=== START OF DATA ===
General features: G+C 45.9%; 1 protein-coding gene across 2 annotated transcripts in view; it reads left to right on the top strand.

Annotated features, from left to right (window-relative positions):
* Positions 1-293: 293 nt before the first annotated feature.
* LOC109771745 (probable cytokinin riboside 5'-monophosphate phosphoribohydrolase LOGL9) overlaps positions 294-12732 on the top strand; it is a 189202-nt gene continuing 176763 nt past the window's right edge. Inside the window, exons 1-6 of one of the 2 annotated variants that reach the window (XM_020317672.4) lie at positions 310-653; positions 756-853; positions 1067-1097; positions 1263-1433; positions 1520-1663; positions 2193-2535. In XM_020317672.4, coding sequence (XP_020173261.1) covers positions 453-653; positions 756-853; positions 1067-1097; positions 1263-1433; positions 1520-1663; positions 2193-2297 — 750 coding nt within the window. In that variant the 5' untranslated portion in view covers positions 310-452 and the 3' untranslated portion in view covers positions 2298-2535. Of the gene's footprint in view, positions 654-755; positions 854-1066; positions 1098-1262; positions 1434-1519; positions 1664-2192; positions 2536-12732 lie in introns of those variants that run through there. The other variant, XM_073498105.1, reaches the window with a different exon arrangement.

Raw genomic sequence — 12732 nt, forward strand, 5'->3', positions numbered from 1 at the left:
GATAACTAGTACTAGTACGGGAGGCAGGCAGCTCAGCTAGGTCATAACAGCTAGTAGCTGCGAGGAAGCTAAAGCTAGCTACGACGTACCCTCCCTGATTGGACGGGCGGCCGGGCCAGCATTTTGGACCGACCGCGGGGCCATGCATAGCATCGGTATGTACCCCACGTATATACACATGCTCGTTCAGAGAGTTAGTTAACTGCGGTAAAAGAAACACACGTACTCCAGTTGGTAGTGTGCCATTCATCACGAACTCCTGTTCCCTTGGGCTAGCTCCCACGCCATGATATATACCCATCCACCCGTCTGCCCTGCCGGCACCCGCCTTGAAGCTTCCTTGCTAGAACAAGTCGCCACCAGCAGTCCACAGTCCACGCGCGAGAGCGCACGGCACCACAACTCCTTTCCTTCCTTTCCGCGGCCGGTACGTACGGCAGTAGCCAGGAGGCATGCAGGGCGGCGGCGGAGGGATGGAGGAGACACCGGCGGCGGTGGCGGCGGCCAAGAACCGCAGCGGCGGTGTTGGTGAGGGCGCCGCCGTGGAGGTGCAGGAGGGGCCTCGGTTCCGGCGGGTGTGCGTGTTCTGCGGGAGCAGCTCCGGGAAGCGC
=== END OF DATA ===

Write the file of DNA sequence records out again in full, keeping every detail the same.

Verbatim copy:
General features: G+C 45.9%; 1 protein-coding gene across 2 annotated transcripts in view; it reads left to right on the top strand.

Annotated features, from left to right (window-relative positions):
* Positions 1-293: 293 nt before the first annotated feature.
* LOC109771745 (probable cytokinin riboside 5'-monophosphate phosphoribohydrolase LOGL9) overlaps positions 294-12732 on the top strand; it is a 189202-nt gene continuing 176763 nt past the window's right edge. Inside the window, exons 1-6 of one of the 2 annotated variants that reach the window (XM_020317672.4) lie at positions 310-653; positions 756-853; positions 1067-1097; positions 1263-1433; positions 1520-1663; positions 2193-2535. In XM_020317672.4, coding sequence (XP_020173261.1) covers positions 453-653; positions 756-853; positions 1067-1097; positions 1263-1433; positions 1520-1663; positions 2193-2297 — 750 coding nt within the window. In that variant the 5' untranslated portion in view covers positions 310-452 and the 3' untranslated portion in view covers positions 2298-2535. Of the gene's footprint in view, positions 654-755; positions 854-1066; positions 1098-1262; positions 1434-1519; positions 1664-2192; positions 2536-12732 lie in introns of those variants that run through there. The other variant, XM_073498105.1, reaches the window with a different exon arrangement.

Raw genomic sequence — 12732 nt, forward strand, 5'->3', positions numbered from 1 at the left:
GATAACTAGTACTAGTACGGGAGGCAGGCAGCTCAGCTAGGTCATAACAGCTAGTAGCTGCGAGGAAGCTAAAGCTAGCTACGACGTACCCTCCCTGATTGGACGGGCGGCCGGGCCAGCATTTTGGACCGACCGCGGGGCCATGCATAGCATCGGTATGTACCCCACGTATATACACATGCTCGTTCAGAGAGTTAGTTAACTGCGGTAAAAGAAACACACGTACTCCAGTTGGTAGTGTGCCATTCATCACGAACTCCTGTTCCCTTGGGCTAGCTCCCACGCCATGATATATACCCATCCACCCGTCTGCCCTGCCGGCACCCGCCTTGAAGCTTCCTTGCTAGAACAAGTCGCCACCAGCAGTCCACAGTCCACGCGCGAGAGCGCACGGCACCACAACTCCTTTCCTTCCTTTCCGCGGCCGGTACGTACGGCAGTAGCCAGGAGGCATGCAGGGCGGCGGCGGAGGGATGGAGGAGACACCGGCGGCGGTGGCGGCGGCCAAGAACCGCAGCGGCGGTGTTGGTGAGGGCGCCGCCGTGGAGGTGCAGGAGGGGCCTCGGTTCCGGCGGGTGTGCGTGTTCTGCGGGAGCAGCTCCGGGAAGCGC